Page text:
Often times, we'll create unpleasant or unbearable situations in
our lives, so it seems like it's not our fault. Then we can always
point a finger at the other person or the outside event as the
'cause' of our own pain.

Some common examples include working a job your hate, being with
someone who creates problems in your life, and living in a place
that doesn't suit you.

We can create bad situations and then say we DIDN'T create them -
and therefore, we can't possibly change them!

That's why it's so vitally important to remember...

Sometimes, (but NOT always!) the best option is to move, or quit
that job, or leave that abusive person.

That way, you can have the time to clear your head, get some
space, and start honestly looking at your present patterns.

So you can change INSIDE.


One of the best ways to begin that inner change is to learn the
'ins and outs' of reality creation. Then you can see clearly
WHAT you're doing to keep that present pattern in place.
For more information, go to -


5. We deny our self love and the love from others.

This is similar to the first two methods of self-punishment.

We just will not let in the love. But because love is everywhere,
it's like being in a submarine under the water. We know the water
is out there, but we can't touch it. Besides, if we sprung a leak,
it could kill us. We'd drown at the bottom of the sea. To stay
'safe', we must stay in our submarine.

Usually, the denial of love starts early in life. As a child,
we develop many beliefs about and around love. Love means I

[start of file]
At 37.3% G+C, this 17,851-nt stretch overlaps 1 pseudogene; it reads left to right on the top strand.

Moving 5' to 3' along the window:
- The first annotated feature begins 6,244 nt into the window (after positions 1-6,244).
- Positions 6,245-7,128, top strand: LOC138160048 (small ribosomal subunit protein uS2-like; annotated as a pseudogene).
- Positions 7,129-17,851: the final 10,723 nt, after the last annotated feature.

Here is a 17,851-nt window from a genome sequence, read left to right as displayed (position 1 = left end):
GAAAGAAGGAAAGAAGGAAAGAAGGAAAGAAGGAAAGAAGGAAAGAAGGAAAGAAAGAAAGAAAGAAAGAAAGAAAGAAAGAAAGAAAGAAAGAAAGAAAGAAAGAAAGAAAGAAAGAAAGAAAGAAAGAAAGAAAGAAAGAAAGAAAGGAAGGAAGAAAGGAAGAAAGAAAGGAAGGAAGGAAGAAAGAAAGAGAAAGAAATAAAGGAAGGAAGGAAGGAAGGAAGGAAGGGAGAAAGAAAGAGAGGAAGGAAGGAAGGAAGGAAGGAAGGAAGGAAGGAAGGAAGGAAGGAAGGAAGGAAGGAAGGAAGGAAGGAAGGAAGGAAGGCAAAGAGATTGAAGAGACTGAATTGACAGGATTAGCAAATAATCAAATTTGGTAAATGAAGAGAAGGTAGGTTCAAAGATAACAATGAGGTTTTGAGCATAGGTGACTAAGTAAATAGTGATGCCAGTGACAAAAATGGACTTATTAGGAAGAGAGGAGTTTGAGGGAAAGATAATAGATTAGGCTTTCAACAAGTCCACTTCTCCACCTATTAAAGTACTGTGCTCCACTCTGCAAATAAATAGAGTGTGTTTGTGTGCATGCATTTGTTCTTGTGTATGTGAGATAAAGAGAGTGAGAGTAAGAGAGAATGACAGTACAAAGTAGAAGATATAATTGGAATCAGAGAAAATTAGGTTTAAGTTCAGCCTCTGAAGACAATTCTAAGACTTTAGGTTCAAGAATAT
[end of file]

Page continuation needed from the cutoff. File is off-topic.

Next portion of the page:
suffer for others. Love means I sacrifice. Love means I don't
get what I want, so someone else can get what THEY want. And
sometimes, sadly, love means I get abused.

We often attach ugly meanings to love.

"Well why should I put up with all that? I think I'll just
stay away from love."

I end up denying love because I've come to believe love equals
something unpleasant. Then it becomes like - "damned if I do,
and damned if I don't". I can either punish myself by denying
love (because I equate it with pain) or else I can punish myself
by embracing a painful twisted version of love.

6. We deny our Creator and spirituality.

If this is our preferred method of self-punishment then we may
talk the talk, but we don't walk the walk. It's easy to say
you're a spiritual person, or a religious person, but still
lack the personal relationship with any type of divine energy.

It's easy to turn your place of worship into a networking
opportunity, or some sort of duty and obligation - going
through the motions but not really touching the WONDER of
your Creator.

Also, it can be downright hard to let in the help from above,
for so many reasons. We can say the words, but not really feel
the energy. We can end up denying a living, breathing
spirituality - which is always a two-way street. Meaning -

We give, and we also receive. And our Creator gives to us and
receives from us.

From my experience, true spirituality is something you can almost
taste in your mouth - because it's so plump and juicy and rich
with energy. To deny yourself this energy has to be self-punishing.

Because spirituality is such a personal experience, there's not
much more I'd want to say about it, except this: it's never too
late to start developing a relationship; it's never too late to
ask for help.

And as for the other self-punishing actions, I'd suggest learning
how you're already creating your own reality. That way you can
make adjustments as needed. Just go to -

Next time, we'll look at how to a few more details on how
to end the self-punishment.

Anyway, as always, if you're interested in a little help, I'll be
glad to work with you personally. Not with the spirituality,
but with all the other reasons why you might punish yourself.
Just go to -

all the best,


Mark Ivar Myhre
The Emotional Healing Wizard

PS - Imagine what it's like to talk to someone who's already
been through what you're suffering from, and has found the
way out. Just go to -